“There’s definitely a little more Guns N’ Roses on this record,” he says. “I’ve always listened to Guns N’ Roses — quite a lot of Guns N’ Roses actually — but that seems to have crept into the music a bit more this time around. You can tell we’ve referenced it and used them as a touchstone in places, especially my guitar sound. I really went for the Slash vibe.”
Two songs where AC/DC and Guns N’ Roses can be heard collide are the pulsating opener, “Welcome tae Glasgae,” and the melodic “The Power and Glory of Love,” both of which Hawkins pinpoints as favorites. He refers to them as “higher concept” and specifically chooses the latter as the song that best represents The Darkness’ current sound.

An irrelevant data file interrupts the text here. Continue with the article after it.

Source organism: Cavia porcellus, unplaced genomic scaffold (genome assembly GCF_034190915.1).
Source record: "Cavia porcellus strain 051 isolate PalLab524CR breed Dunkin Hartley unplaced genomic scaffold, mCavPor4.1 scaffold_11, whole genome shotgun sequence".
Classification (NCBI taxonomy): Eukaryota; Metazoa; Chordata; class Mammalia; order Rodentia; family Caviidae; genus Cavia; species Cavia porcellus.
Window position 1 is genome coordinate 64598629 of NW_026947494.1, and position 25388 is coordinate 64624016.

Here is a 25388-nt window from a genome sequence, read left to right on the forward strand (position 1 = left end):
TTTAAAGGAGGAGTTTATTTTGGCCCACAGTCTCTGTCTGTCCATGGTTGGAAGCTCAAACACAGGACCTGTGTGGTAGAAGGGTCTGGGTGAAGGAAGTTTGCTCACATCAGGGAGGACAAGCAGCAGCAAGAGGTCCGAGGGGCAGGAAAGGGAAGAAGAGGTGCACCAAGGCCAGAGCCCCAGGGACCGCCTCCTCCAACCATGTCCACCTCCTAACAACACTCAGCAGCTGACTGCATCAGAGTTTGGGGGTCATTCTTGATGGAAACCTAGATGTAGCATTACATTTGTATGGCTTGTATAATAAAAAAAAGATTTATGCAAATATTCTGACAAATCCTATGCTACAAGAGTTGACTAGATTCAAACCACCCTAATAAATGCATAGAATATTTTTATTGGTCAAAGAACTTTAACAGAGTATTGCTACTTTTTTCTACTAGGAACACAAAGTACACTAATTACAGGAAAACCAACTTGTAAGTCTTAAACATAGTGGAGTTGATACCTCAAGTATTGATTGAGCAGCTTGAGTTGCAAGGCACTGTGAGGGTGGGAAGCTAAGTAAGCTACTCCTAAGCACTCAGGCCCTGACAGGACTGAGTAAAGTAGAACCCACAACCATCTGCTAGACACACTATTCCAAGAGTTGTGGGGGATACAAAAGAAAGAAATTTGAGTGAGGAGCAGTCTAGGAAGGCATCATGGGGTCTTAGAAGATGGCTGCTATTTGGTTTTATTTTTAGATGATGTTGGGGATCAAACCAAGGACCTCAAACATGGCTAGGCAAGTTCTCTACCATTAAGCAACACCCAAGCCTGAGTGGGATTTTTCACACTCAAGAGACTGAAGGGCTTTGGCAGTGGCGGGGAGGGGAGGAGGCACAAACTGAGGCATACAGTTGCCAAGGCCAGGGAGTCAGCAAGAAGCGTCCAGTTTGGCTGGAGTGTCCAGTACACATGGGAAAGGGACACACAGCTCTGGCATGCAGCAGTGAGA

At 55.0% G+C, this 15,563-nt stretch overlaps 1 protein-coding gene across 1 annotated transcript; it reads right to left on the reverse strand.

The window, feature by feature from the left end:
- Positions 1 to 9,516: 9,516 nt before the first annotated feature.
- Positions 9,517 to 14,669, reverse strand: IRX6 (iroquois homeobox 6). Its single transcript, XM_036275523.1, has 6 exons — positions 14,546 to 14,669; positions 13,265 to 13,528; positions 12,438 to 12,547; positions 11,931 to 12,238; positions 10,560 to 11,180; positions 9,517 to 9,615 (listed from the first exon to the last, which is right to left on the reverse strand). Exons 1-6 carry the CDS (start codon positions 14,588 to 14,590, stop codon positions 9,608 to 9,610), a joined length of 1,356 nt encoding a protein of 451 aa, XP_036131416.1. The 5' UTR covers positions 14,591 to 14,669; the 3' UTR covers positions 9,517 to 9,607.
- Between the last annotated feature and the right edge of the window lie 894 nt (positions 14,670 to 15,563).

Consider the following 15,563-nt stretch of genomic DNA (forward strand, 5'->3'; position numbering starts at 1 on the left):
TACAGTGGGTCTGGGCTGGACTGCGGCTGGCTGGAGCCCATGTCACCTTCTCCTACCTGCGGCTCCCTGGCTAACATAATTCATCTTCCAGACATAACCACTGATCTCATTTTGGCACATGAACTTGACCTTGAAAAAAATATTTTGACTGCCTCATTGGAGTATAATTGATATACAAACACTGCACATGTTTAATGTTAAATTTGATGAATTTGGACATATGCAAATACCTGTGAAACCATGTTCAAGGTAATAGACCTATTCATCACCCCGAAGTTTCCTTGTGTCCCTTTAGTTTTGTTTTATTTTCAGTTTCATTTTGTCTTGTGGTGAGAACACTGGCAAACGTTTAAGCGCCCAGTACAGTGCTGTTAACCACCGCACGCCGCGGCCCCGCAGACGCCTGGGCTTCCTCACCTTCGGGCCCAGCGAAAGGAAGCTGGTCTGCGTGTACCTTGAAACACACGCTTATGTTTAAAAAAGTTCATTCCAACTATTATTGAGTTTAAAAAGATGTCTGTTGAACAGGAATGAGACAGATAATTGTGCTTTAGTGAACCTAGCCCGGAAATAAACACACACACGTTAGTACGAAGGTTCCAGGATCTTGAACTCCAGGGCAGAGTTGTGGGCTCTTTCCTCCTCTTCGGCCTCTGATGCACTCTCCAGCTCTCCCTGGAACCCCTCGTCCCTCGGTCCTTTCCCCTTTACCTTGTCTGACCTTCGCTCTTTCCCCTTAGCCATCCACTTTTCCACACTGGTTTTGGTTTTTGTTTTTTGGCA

“On the surface, it’s like a really simple AC/DC-type song … not to dismiss AC/DC in any way,” he says. “In fact, that kind of simple rock’n’roll is one of the most difficult things that a band can do, to get the groove exactly right… We’ve achieved that sort of magic on that song. There’s a lot of harmonic content in it, but it’s not just a blues song. It’s a love song locked in the body of an AC/DC song. And that’s where we’re at right now. We’re making rock music with heart and meaning.”
But despite making “magic” on Motorheart, Hawkins seemingly knows that The Darkness will forever be trying to catch lightening in a bottle the way it did with “I Believe in a Thing Called Love,” which charted across the globe and reached No. 1 in its native United Kingdom. In the United States, it has sold 990,000 downloads and been streamed 93.4 million times, according to MRC Data.